What is the meaning of each colour present in the Indian National Flag? There are 3 colours in the national flag and it is commonly known as Tiranga meaning tri-colour. The three colours are Saffron, White, and Green. Saffron: The saffron colour of the flag is a symbol of courage and sacrifice. What are the dimensions of the tiranga?
The dimension of the flag should be of ratio, i. The three stripes of Saffron, white and green colour should be equal in size and Ashoka Chakra should be in the middle of the flag. What does Ashoka Chakra represent in the flag? Why is Ashoka Chakra navy blue in colour? Ashoka Chakra is navy blue in colour as it represents the colour of sky and ocean.
It is kept in between the white strip of the tiranga to indicate the most truth of the universe. How many spokes are there in the National flag? There are 24 spokes in the Indian National Flag.
Why Ashoka Chakra was adopted in the flag and why there are only 24 spokes in it? Ashoka Chakra was adopted in the National flag to represent the Dharma and Law.
When was the national flag of India adopted? The Indian National flag was adopted on 22 July 9. When and where was it first hoisted? Who approves the design and manufacturing of the national flag? The white in the centre is light, the path of truth to guide our conduct.
The green shows our relation to the soil, our relation to the plant life here, on which all other life depends. The "Ashoka Chakra" in the centre of the white is the wheel of the law of dharma. Truth or satya , dharma or virtue ought to be the controlling principle of those who work under this flag. Again, the wheel denotes motion.
There is death in stagnation. There is life in movement.
India should no more resist change, it must move and go forward. The wheel represents the dynamism of a peaceful change. The first flag , whose design was based on western heraldic standards, were similar to the flags of other British colonies, including Canada and South Africa; its red field included the Union Flag in the upper-left quadrant and a Star of India capped by the royal crown in the middle of the right half.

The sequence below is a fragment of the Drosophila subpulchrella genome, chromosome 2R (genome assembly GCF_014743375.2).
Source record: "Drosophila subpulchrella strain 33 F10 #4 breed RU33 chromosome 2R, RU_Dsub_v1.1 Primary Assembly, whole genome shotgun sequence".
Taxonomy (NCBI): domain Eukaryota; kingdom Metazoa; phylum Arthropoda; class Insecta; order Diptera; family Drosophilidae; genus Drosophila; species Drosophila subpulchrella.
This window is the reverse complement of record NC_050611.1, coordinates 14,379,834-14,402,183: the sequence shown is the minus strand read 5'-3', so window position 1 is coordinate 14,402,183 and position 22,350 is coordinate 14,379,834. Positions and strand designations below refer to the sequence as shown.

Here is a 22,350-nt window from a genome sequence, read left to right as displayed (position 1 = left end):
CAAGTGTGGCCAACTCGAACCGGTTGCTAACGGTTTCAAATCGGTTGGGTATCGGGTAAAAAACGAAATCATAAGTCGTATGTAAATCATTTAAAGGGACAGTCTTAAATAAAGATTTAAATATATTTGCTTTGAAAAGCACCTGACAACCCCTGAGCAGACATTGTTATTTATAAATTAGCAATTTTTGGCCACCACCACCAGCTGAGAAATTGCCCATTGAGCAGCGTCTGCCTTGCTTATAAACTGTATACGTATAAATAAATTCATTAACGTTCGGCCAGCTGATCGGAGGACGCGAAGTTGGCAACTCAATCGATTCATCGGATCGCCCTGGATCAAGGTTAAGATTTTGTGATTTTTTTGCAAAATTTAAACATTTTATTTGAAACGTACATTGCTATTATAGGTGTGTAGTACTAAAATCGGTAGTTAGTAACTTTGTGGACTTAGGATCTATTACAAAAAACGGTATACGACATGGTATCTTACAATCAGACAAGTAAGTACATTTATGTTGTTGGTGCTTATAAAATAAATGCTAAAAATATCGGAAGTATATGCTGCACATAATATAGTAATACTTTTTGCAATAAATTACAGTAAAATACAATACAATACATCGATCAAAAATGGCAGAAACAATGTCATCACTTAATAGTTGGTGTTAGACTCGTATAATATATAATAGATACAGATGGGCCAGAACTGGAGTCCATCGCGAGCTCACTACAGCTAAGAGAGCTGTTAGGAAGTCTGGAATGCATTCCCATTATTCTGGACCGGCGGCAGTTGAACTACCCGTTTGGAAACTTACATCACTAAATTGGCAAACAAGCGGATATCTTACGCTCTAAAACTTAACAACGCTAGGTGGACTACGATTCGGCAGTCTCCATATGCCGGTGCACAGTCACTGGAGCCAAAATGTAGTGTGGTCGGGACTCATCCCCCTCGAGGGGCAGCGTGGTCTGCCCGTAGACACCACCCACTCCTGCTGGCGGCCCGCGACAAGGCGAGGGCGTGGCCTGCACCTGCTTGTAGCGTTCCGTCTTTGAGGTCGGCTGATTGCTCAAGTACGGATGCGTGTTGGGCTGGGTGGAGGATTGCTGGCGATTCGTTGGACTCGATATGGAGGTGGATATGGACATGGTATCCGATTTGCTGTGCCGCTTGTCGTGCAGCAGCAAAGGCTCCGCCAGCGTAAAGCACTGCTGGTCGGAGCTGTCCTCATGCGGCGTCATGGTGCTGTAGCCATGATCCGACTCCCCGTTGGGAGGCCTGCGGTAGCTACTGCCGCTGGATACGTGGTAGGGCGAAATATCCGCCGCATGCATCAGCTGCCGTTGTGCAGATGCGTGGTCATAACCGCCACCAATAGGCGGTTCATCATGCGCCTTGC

To address the question of how the star conveyed "Indianness", Queen Victoria created the Knight Commander of the Order of the Star of India to honour services to the empire by her Indian subjects. Subsequently, all the Indian princely states received flags with symbols based on the heraldic criteria of Europe including the right to fly defaced British red ensigns. William Coldstream, a British member of the Indian Civil Service, campaigned the government to change the heraldic symbol from a star, which he considered to be a common choice, to something more appropriate.
His proposal was not well received by the government; Lord Curzon rejected it for practical reasons including the multiplication of flags. Another symbol was the cow, or Gau Mata cow mother. However, all these symbols were Hindu-centric and did not suggest unity with India's Muslim population. The partition of Bengal resulted in the introduction of a new flag representing the Indian independence movement that sought to unite the multitude of castes and races within the country.
The Vande Mataram flag, part of the Swadeshi movement against the British, comprised Indian religious symbols represented in western heraldic fashion. The tricolour flag included eight white lotuses on the upper green band representing the eight provinces, a sun and a crescent on the bottom red band, and the Vande Mataram slogan in Hindi on the central yellow band.
The flag was launched in Calcutta bereft of any ceremony and the launch was only briefly covered by newspapers. The flag was not covered in contemporary governmental or political reports either, but was used at the annual session of the Indian National Congress. A slightly modified version was subsequently used by Madam Bhikaji Cama at the second International Socialist Congress in Stuttgart in Despite the multiple uses of the flag, it failed to generate enthusiasm amongst Indian nationalists.
The flag consisted of a thunderbolt in the centre and a hundred and eight oil lamps for the border, with the Vande Mataram caption split around the thunderbolt. It was also presented at the Indian National Congress meeting in In , Lord Ampthill , former Governor of the Madras Presidency , wrote to The Times of London in the run up to Empire Day pointing out that there existed "no flag representative of India as a whole or any Indian province Surely this is strange, seeing that but for India there would be no Empire.
These many proposals and recommendations did little more than keep the flag movement alive. The flag included the Union Jack in the upper left corner, a star and crescent in the upper right, and seven stars displayed diagonally from the lower right, on a background of five red and four green alternating bands.